Kelvin Harrison Jr. is approaching his second Sundance all the wiser, having come away from last year with a few lessons under his belt. First, less stressing and more fun-having. And second: dress warmly.
“I’m from New Orleans, so I didn’t expect that; I was trying to be cute, and I ended up getting sick afterwards,” Harrison says, over the phone from Los Angeles, of the Park City climate. “That’s not what we’re doing this year. We’re going to be warm first.”
The 24-year-old actor made his Sundance debut last year to support two films, the (similarly titled) “Monster” and “Monsters and Men,” and returns this year again with two projects, both starring Naomi Watts. First up is “Luce,” a fictional film in which he plays a 17-year-old star athlete and debate team captain from Virginia, who was adopted from Eritrea by white parents and who begins a journey of identity exploration when working with a black teacher at school.
“I got the script early the year before last year. I’m kind of bad at reading. I read, but my reading comprehension is not that great, so it usually takes me a while to finish a script. But this one I actually sat down and read in one sitting,” Harrison says. “I remember begging my agent to get me an appointment. I love the idea that we are seeing a different version of a black teenager experience where he wasn’t even from America.”
Harrison is American-born — he was raised in New Orleans, though L.A. is mostly home these days — but he felt a parallel between his teenage years and Luce’s.
“Just opening my eyes to ‘I am so very privileged,’” he says. “My experience is still very unique because I was born here. It’s just basic stuff of growing up and being 17 and trying to find out who you are. Also, I went to a private school for high school and there weren’t many African-American teenagers in this school. I remember having the feeling like I had to adjust and take pieces of myself away to become who I thought they needed me to be. Watching Luce navigate that dynamic of growing up in a home where he was adopted by this white couple, I started to see this is why I did this and this is why I did that, and this is why he’s doing this. It’s because he’s trying to figure out ‘how do I fit in this society right now?’”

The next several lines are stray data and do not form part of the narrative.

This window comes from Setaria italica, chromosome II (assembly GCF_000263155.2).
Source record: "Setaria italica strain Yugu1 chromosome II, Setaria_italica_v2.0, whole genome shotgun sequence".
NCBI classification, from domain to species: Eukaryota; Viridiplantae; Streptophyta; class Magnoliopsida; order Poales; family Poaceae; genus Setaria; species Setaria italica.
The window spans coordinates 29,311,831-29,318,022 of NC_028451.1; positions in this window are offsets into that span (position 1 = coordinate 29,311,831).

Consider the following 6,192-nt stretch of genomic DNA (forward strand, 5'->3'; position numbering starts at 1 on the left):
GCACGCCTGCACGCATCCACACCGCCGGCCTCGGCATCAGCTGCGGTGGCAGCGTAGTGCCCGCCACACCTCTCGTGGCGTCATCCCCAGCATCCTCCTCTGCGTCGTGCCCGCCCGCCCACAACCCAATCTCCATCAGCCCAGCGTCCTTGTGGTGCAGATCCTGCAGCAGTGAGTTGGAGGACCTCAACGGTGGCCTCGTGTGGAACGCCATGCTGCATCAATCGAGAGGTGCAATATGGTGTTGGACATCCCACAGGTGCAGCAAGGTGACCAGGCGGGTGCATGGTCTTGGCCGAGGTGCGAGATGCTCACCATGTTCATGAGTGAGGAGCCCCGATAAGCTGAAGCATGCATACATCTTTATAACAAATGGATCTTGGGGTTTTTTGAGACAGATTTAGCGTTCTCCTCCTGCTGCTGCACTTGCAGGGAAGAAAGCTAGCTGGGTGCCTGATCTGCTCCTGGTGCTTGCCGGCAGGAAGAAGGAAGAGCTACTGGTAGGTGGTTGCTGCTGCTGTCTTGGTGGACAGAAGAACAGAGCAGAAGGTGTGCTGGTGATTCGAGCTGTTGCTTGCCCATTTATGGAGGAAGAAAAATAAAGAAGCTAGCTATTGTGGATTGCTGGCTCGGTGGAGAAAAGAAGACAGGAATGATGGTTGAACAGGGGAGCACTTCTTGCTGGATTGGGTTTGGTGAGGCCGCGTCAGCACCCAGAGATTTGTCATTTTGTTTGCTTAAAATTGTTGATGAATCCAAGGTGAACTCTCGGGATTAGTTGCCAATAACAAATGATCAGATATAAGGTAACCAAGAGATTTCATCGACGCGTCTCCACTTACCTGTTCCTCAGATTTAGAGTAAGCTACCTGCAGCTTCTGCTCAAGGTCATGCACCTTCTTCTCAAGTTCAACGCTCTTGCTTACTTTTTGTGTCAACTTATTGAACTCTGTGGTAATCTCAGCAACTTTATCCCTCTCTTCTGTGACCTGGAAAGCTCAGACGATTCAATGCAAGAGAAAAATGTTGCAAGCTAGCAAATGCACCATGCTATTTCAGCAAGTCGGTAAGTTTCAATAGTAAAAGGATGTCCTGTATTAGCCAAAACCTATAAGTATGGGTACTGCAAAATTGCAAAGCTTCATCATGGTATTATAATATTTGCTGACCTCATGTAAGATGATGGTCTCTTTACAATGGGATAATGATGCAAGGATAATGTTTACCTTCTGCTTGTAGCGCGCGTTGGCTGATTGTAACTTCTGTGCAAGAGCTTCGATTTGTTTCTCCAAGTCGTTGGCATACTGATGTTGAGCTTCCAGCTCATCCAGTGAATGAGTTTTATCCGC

Watts is the unifying thread between Harrison’s two Sundance films; in “Luce” she plays his mother and in his second film, “The Wolf Hour,” she is an agoraphobic writer afraid of leaving her house, who is helped by a delivery boy, played by Harrison.
“She got me that second job to be honest,” he says of working with Watts in “The Wolf Hour. “We did ‘Luce’ first and then she asked me to do the next movie. It was something we needed to do to walk into ‘The Wolf Hour’ and literally shed everything from the last movie and kind of become someone new and reexplore our relationship.”
Harrison started his career in music; both his parents are musicians, and so playing piano and the trumpet were natural steps for him growing up.
“I played at the church growing up. I quit right before I did ‘Birth of a Nation,’” he says. “That was a big argument in my house.”
Following “Birth of a Nation,” his film credits include “Mudbound,” “It Comes at Night,” “Assassination Nation” and “Jinn.” Music has come back into his career lately, with a role on the upcoming TV series “The Godfather of Harlem,” a prequel to the 2007 Ridley Scott movie “American Gangster.”
“I play a musician, and I’ve been recording. It’s kind of funny how it’s resurfaced and entered my life again,” Harrison says. “I don’t play guitar, but I play guitar in the show. It’s really cool to incorporate new instruments and start singing again, and making music and collaborating and working with so many great producers on that show.
“My dad always used to tell me, ‘Don’t put your trumpet or piano down because that’s going to be your ticket. It will come back one day.’ He always reminds me of Jamie Foxx playing Ray [Charles]. He’s like, ‘You know, you should keep all your talents juiced up and ready to go, because you don’t know what’s happening.’”
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